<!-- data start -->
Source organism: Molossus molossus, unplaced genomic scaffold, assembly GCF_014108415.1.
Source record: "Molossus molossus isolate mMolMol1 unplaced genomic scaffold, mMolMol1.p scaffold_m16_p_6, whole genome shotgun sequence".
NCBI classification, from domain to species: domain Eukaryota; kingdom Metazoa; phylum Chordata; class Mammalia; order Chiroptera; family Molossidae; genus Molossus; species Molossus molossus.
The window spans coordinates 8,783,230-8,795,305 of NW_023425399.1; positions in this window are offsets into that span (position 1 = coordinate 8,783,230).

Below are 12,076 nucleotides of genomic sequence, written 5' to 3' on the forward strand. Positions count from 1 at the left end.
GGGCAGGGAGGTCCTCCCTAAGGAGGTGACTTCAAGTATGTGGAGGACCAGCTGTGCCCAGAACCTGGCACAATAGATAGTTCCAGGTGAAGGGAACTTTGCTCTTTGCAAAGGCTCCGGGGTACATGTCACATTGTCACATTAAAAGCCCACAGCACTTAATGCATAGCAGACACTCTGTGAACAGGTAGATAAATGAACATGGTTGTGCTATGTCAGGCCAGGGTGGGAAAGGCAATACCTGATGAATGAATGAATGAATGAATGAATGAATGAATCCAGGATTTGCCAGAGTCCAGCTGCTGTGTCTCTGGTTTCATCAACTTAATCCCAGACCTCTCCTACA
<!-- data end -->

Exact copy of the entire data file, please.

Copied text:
Source organism: Molossus molossus, unplaced genomic scaffold, assembly GCF_014108415.1.
Source record: "Molossus molossus isolate mMolMol1 unplaced genomic scaffold, mMolMol1.p scaffold_m16_p_6, whole genome shotgun sequence".
NCBI classification, from domain to species: domain Eukaryota; kingdom Metazoa; phylum Chordata; class Mammalia; order Chiroptera; family Molossidae; genus Molossus; species Molossus molossus.
The window spans coordinates 8,783,230-8,795,305 of NW_023425399.1; positions in this window are offsets into that span (position 1 = coordinate 8,783,230).

Below are 12,076 nucleotides of genomic sequence, written 5' to 3' on the forward strand. Positions count from 1 at the left end.
GGGCAGGGAGGTCCTCCCTAAGGAGGTGACTTCAAGTATGTGGAGGACCAGCTGTGCCCAGAACCTGGCACAATAGATAGTTCCAGGTGAAGGGAACTTTGCTCTTTGCAAAGGCTCCGGGGTACATGTCACATTGTCACATTAAAAGCCCACAGCACTTAATGCATAGCAGACACTCTGTGAACAGGTAGATAAATGAACATGGTTGTGCTATGTCAGGCCAGGGTGGGAAAGGCAATACCTGATGAATGAATGAATGAATGAATGAATGAATGAATCCAGGATTTGCCAGAGTCCAGCTGCTGTGTCTCTGGTTTCATCAACTTAATCCCAGACCTCTCCTACA